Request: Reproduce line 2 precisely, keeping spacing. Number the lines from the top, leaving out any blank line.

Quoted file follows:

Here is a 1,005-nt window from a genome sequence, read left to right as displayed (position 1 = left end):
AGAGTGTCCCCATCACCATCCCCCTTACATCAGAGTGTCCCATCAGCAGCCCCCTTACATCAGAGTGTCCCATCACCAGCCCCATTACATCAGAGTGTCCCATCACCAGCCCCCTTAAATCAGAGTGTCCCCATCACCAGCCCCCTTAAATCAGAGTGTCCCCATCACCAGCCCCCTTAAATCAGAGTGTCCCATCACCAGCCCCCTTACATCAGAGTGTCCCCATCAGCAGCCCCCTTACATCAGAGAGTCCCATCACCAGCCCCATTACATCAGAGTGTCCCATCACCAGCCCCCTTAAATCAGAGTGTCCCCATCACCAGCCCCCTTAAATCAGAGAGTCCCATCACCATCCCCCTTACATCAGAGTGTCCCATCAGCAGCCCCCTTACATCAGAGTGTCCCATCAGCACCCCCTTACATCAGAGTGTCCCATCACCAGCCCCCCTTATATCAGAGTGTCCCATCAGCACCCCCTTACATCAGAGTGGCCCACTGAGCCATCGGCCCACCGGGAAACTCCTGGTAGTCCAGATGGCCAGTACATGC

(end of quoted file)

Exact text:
AGAGTGTCCCCATCACCATCCCCCTTACATCAGAGTGTCCCATCAGCAGCCCCCTTACATCAGAGTGTCCCATCACCAGCCCCATTACATCAGAGTGTCCCATCACCAGCCCCCTTAAATCAGAGTGTCCCCATCACCAGCCCCCTTAAATCAGAGTGTCCCCATCACCAGCCCCCTTAAATCAGAGTGTCCCATCACCAGCCCCCTTACATCAGAGTGTCCCCATCAGCAGCCCCCTTACATCAGAGAGTCCCATCACCAGCCCCATTACATCAGAGTGTCCCATCACCAGCCCCCTTAAATCAGAGTGTCCCCATCACCAGCCCCCTTAAATCAGAGAGTCCCATCACCATCCCCCTTACATCAGAGTGTCCCATCAGCAGCCCCCTTACATCAGAGTGTCCCATCAGCACCCCCTTACATCAGAGTGTCCCATCACCAGCCCCCCTTATATCAGAGTGTCCCATCAGCACCCCCTTACATCAGAGTGGCCCACTGAGCCATCGGCCCACCGGGAAACTCCTGGTAGTCCAGATGGCCAGTACATGC